Dr. Manny Fernandez's epic 5 part series ends with cool Super Knob programming tips and one last pun.
Manny’s FM-Xpert is a deep dive into the the FM-X engines of the MONTAGE and MODX Music Synthesizers. This five article series is delivered in an accessible and entertaining way and includes MONTAGE content programmed by Manny himself. The other articles in the series are accessible via the links below:
Way back in the first article, I posited a huge advantage that true synthesis has over sampling is that we can create some extremely responsive & playable piano timbres that can be simply manipulated and changed in ways that samples (or physical modeling) cannot. The trade-off is some timbral accuracy in specific emulative sounds like our piano, but hopefully as you’ve heard the sounds in the Performance Library that the Harmonic Component Modeling approach has yielded eminently usable sounds easily recognized as an acoustic piano.
One of the cool features of the MONTAGE is the extensive realtime control available at your fingertips, and in creating our FM-X Piano we can build in the ability to really morph the sound in extreme directions. I showed a tiny taste of this with simple envelope tweaks in the “Bowed Piano” example mentioned in the prior article. In this article I’m going to show some extremes in which the FM-X can be completely mangled and morphed. I know you’ll like it if you give it a chance, now – so come on, come on and do the Knob-O-Motion with me… (apologies to Goffin & King!)
Starting with a basic example, lets again choose the example Performance “MF*HCM Piano Ex1. Press the audition button, and let it play the full 40 seconds. Something cool happens at bar 9 – the Super Knob sweeps clockwise and the sound changes to a nice, bell/chime digital synth. When it’s finished playing, turn off the Audition and note when turning the Super Knob to the full Left (counter clockwise) position we have our normal grand piano sound. As you slowly turn it to the right you’ll hear 8 stepped changes in the timbre. This occurs as the FM-X parameters for certain Operators Modulator Frequency and Level in all eight Parts are mapped to Assignable Knob 1 and then assigned to the Super Knob:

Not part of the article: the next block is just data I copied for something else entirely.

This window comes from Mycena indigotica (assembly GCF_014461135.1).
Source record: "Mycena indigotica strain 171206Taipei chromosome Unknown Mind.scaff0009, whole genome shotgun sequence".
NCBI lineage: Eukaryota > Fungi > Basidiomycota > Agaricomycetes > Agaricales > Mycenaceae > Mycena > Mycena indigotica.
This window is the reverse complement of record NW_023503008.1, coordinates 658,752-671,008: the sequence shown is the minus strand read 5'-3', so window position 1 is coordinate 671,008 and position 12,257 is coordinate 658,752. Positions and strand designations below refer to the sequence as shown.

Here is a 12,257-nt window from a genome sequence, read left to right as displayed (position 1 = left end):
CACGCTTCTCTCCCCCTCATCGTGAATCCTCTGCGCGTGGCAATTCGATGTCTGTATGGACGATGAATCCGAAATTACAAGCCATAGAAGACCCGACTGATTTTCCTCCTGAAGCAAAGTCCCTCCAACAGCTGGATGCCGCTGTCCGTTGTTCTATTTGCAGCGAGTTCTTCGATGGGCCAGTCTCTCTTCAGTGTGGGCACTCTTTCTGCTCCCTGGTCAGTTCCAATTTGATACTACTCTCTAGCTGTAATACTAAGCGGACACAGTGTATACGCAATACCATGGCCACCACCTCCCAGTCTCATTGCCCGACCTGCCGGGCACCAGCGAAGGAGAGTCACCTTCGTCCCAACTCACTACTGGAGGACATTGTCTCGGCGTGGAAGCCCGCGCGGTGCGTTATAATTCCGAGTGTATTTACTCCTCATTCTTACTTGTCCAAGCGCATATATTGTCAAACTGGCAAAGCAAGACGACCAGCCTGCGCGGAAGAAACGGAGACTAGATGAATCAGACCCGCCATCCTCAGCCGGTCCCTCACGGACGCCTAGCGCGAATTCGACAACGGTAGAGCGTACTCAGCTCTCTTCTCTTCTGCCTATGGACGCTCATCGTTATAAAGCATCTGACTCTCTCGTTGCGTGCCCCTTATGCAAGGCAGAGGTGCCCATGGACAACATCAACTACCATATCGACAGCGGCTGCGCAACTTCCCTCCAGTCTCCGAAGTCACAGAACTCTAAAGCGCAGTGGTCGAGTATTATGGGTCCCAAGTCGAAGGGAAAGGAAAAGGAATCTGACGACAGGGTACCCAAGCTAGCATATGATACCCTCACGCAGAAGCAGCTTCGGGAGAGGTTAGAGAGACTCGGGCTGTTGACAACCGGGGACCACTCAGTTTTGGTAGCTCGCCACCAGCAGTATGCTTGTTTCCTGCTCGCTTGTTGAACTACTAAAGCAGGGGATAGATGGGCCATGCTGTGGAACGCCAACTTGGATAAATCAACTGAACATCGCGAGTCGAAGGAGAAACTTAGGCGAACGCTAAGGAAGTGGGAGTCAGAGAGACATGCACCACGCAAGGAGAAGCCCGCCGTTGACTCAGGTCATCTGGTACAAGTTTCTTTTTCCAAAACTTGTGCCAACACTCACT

You’ll notice I’ve set a custom Curve Type for the Op Freq, so that the frequencies stay locked to integer values from 1.00 (the far left value) to 8.00 (the far right value) This mimics what happens when you change the Operator Freq Coarse parameter, keeping the Frequency of the Modulators in whole harmonic relationships. There are also decreases in the Modulator Levels as the frequencies go up to keep the sound from getting to harsh or create aliasing noise.
That was a simple example, now lets look at a more complex one. Select the Performance “MF.HCM Piano Ex2” and press the Audition button – it’s the same Audition pattern as in “Piano Ex1” but hear when the Super Knob sweep starts at bar 9, the effect is very different. Go into edit mode, and mute all the parts except Part 1 and lets take a look:
Play and move the Super Knob all the way right (clockwise) and back. The difference here is a custom Curve Type for the OP Freq modulation that creates a continuous sweep of frequency in some regions with plateaus, and it then returns back down to a value corresponding to Op. Coarse Freq 2.00. In addition certain Modulators are not being changed -- their Operator SW(itch) is set to ‘OFF’. Two things are occurring – first, as we sweep through the continuous region we create non-integer values as in changing the Operator Freq Fine parameter, so you’ll hear the classic FM ‘clang’ tones along the sloped portion of the Curve. The second is we almost ‘return home’ when the Knobs go ‘full right’, leaving some Ops set to a different whole integer Ratio from their original setting, so the timbre is a little more clavinet like. Make sure you watch the companion video below to see and hear this.
Throughout the eight parts, some Ops have this curve, or a variation of it that fully returns to the original Ratio Freq. Others have the Stepped curve as in “MF.HCM Piano Ex1” so there’s a variable mix & match of integer and non-integer harmonic changes as you sweep the knob. In addition Assignable Knob 2 is set to control Envelope parameters, with a “bell” curve so at the “top center” position of the SuperKnob the resulting sound is a slow attack, sustaining FM pad with a long release: